Of course, if mom is a CEO, she probably won’t have time to bother with mundane tasks like teaching her daughter how to be a mom or her son how not to be like his dad. And some moms are just not fit to be moms, but alas, medical science has replaced Darwin in many of those cases.

    As for baby Ryland, it should be obvious, he’ll be the Beta animal, momma’s little whipping boy looking for an Alpha to save him from himself. In Political terms, he’ll become a liberal.

  5. If this were a man, the hand-wringing would be half-hearted at best. How sad that this obviously talented and driven women has to subsume her ambition for the sake of her child into some weird competitive version of motherhood. How many male CEOs are expected to do that?

  6. She badly needs to read Sheila O’Malley’s post on pass-fail motherhood:

  7. Michelle Dulak Thomson says:


    If this were a man, the hand-wringing would be half-hearted at best. How sad that this obviously talented and driven women has to subsume her ambition for the sake of her child into some weird competitive version of motherhood. How many male CEOs are expected to do that?

    “Has to”? What do you mean? “How many male CEOs are expected to do that?” Well, zero, in the normal sense of “expected” (although some do, I think). You think she isn’t enjoying doing this? She has a little project all her very own.

    Well, except for the massive support staff.

    See, Ivory, I don’t pity rich women who think they just can’t cope with so esoteric a thing as a baby without hiring several people, partly because I’ve known so many women who’ve raised children with no “support staff” at all. (And, no, they didn’t all turn into potheads or high school dropouts or petty criminals, either. Go figure.) If she’s used to working 100 hours a week, I rather suspect she could do the job herself. Even toddlers sleep sometimes.

    “This obviously talented and driven woman”? Yep. Talented, sure; driven, sure. But by what?

  8. Ionfairy says:

    Perhaps Ryland will become a Kancho/Dick
    Assassin (see previous article).

  9. nailsagainsttheboard says:

    I’ve had enough of ‘Alpha Moms’….who are raising a generation of spoiled, narcissistic wimps. Bring back moms with dignity, grace, wisdom, common sense….somewhere in between June Cleaver and Gloria Steinem.

  10. I thought it was very sad that she forbade Dad from rough-housing with the kid. THe channel is video on demand, so it’s not like real TV or ever real cable. It’ll vanish within a season or two.

  11. Reginleif says:

    Ivory has a point, in that society does expect women, but not men, to “subsume their talents and ambition” into parenthood when they reproduce.

    That’s why I’m childfree. Ms. Kallman had that option, too…but didn’t take it. No, she decided that a baby was “eminently doable,” something she could pencil in between power lunches and reading the NYT.

    I agree with Alan that self-absorbed women like this, with no common sense, plenty of money, and a hunger to make more by guilt-tripping other women with their half-assed “advice,” do not deserve an iota of sympathy.

    I reserve it for her unfortunate son, for every teacher and nanny who’ll have to put up with him, and, to a lesser degree (because he went along with Alpha Mom’s commands), her hapless husband. Who wants to bet he’s having an affair?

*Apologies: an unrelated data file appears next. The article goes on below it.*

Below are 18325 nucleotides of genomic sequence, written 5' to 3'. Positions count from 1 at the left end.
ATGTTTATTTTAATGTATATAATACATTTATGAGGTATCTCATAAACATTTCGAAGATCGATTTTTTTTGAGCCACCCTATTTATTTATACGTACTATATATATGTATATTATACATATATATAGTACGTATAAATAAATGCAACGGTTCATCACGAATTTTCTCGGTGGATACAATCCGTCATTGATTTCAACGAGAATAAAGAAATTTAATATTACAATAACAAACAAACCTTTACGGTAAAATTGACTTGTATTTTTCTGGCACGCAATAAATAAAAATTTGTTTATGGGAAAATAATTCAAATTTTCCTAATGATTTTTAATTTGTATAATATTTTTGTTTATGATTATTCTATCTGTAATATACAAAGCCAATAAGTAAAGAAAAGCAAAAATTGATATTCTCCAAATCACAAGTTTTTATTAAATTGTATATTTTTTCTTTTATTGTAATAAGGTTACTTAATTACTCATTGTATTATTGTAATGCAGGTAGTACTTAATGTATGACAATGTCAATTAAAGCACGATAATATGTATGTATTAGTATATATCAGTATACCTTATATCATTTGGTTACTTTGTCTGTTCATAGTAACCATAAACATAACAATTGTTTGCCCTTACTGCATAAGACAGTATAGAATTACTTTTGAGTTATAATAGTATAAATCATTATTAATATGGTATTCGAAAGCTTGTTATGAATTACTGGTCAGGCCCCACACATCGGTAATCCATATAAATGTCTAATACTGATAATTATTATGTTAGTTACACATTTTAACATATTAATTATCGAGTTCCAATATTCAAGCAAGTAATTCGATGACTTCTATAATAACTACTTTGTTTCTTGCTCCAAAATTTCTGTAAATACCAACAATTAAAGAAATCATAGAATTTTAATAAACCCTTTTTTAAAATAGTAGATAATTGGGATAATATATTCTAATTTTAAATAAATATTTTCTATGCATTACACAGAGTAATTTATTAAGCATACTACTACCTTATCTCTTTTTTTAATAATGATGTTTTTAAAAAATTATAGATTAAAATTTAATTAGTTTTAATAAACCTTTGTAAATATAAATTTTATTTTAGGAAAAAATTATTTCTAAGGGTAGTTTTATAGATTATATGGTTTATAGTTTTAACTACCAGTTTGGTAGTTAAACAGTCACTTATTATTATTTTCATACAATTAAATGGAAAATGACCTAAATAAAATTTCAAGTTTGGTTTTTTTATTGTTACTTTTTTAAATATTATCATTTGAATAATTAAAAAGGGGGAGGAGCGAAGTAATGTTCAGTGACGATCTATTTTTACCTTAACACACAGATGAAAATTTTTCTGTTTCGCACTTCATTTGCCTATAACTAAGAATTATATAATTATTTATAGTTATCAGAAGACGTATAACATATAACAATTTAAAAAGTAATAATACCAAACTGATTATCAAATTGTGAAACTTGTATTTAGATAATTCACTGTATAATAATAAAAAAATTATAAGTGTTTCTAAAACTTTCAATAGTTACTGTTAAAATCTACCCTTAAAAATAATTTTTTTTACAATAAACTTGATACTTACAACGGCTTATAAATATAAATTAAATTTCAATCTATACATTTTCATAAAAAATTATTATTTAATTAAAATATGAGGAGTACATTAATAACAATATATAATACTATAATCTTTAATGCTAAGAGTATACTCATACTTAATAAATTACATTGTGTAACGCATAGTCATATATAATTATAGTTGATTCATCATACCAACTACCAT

12. Michelle Dulak Thomson says:


    Ivory has a point, in that society does expect women, but not men, to “subsume their talents and ambition” into parenthood when they reproduce.

    Does it? Why then are “housewife” and “stay-at-home mom” and the like not badges of pride and honor? Why is the constant message of advertising, television, film, &c. that the normal woman has a salaried day job, preferably a really demanding one?

    “Society” must be sending out distinctly mixed messages here. The one I receive generally equates “stay-at-home mom” with “boring illiterate who couldn’t get a paying job to save her life, so has to make do with raising kids.”

    As for Kallman, I’m grateful that she’s not personally doing her “subsuming” in my neighborhood, but unfortunately there are a lot of her.

  13. I read articles like this and I really just do not understand people like this who bother to have children. I ran into so many who treated their kids like a barbie doll. They were 30 so it was time to have a kid. They would palm off the kid all day long and talk about the quality time they spent. The problem is that kids also have non-quality time and they need their parents then as well. These idiots think they can palm off all that time and reserve the good stuff for themselves and that makes them good parents. Maybe it is me but that is not what I would want in a parent. If you can’t handle the good and the bad without having to hire an expert to tell you what to do, then why bother having a kid in the first place. It makes me think of those people who have pets as accesories to carry along with them. She is treating her kid as an accesory to herself and later she will talk about how she worked so hard to make him a success. Give the kid a chance to be a kid and not an experiment in how to make yourself look good.

  14. There are two people involved in making this family. A woman and a man. The woman has a tough demanding job. The man has a tough demanding job. We may wonder why they choose to have kids but they did and they pay their own way so what’s the problem?

    Yes, they don’t do it the way you might choose to. Yes, they don’t spend a million hours with their kids. Yes, they have outsourced the care of their son. So what. They have a right to care for their kids any way they want to. You may not like this but it is none of your business.

    In reading this, no one came out and strongly stated that Dad should quit his job and devote himself to his boy. After all, there is no one to take care of their child and someone needs to take responsibility! But many of you blamed Mom for choosing this. What’s up! Why is the woman always the villain?

    I long for the day that talented men and women *both* wake up and think “Gee – should I have a family or focus on my career? It’s not right for me to expect my spouse to carry the burden alone.”